Jake Dennis drives strong race to score his first points in the DTM
R-Motorsport had a tough day at Zolder on Sunday, with three of their Aston Martin Vantage DTMs suffering technical problems.
Jake Dennis turned the team’s fortunes around however, driving a consistent race to finish sixth and score his first points in the DTM
Sunday started with more bad news for R-Motorsport as they carried out an engine change on Dennis’ car after Saturday’s problems and, in the qualifying session, Paul di Resta had to stop his car on track due to an engine issue, with the team choosing to withdraw the Scot from the race in order to study the situation.
Ferdinand Habsburg had to retire with mechanical woes, with Daniel Juncadella going off track before retiring himself with brake problems.
That left Dennis to fly the Aston Martin flag and tried an alternative strategy, pitting for fresh tyres as late as possible; one of the last few to do so on lap 22. The Briton returned to the track in eighth place and was able to challenge BMW Team RMG’s Timo Glock, overtaking for sixth place with just three laps to go.
“I managed to maintain my tyres on the first stint, as I had to drive a long time on them and then had a fresh set left for the sprint to the finish,” said Dennis. “No DRS made life pretty difficult for me in the closing stages, unfortunately. The guys behind chasing me still had it, so I was happy to take the chequered flag in P6.”
The first points for the Briton in the DTM also brought a sigh of relief: “That is a great way to finish my second race weekend in the DTM. We knew we could do well in this race with our strategy.”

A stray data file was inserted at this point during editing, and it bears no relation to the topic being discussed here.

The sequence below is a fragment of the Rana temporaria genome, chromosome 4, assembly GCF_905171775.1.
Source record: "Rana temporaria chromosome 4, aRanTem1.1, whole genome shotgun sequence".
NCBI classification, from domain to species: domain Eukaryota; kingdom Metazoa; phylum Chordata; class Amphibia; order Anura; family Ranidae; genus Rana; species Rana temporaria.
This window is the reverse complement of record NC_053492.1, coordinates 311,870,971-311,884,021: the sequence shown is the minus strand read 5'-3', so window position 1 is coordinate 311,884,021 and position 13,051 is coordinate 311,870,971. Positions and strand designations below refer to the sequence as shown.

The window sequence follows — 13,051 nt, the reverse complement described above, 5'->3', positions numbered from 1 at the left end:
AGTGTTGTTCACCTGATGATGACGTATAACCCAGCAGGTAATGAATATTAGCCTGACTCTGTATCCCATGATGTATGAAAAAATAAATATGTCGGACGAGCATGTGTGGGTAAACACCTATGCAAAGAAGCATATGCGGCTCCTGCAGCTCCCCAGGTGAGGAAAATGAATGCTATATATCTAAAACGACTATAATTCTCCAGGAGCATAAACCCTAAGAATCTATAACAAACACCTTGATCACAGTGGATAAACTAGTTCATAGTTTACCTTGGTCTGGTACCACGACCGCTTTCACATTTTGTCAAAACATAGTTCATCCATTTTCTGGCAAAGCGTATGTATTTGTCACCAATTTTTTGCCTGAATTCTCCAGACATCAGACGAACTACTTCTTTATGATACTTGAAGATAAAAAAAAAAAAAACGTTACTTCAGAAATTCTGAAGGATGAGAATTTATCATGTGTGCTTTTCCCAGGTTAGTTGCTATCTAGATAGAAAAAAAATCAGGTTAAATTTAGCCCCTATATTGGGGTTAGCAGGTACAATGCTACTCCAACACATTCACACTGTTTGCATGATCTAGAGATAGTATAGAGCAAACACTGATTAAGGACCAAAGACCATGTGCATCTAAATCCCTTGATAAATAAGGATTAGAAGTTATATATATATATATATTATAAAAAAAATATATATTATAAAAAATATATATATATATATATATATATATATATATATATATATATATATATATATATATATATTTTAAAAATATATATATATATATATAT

Due to the overnight engine change, R-Motorsport wasn’t able to accrue the points in the manufacturers’ championship. Still, team principal Dr. Florian Kamelger had a positive take on Sunday’s action: “Jake showed amazing fighting spirit today and achieved what was possible in sixth. Excellent pit stop timing helped him with that.”
Kamelger stressed that these are early days for R-Motorsport, highlighting the lack of development as the underlying cause for the Aston Martin Vantage DTM’s woes.
“We saw from the race that we still need time to make our technology package a success, as Paul had technical problems, unfortunately, and couldn’t start,” he said. “Ferdinand and Dani also had issues which we have not yet had chance to look at. We still lack development time, but we intend to work our way forwards together, step by step.”
The team is believed to be able to carry the extra two days of testing they weren’t able to have in the winter, and allowed by ITR and their fellow manufacturers in the DTM, in the weeks prior to the third round of the season at Misano, in three weeks’ time.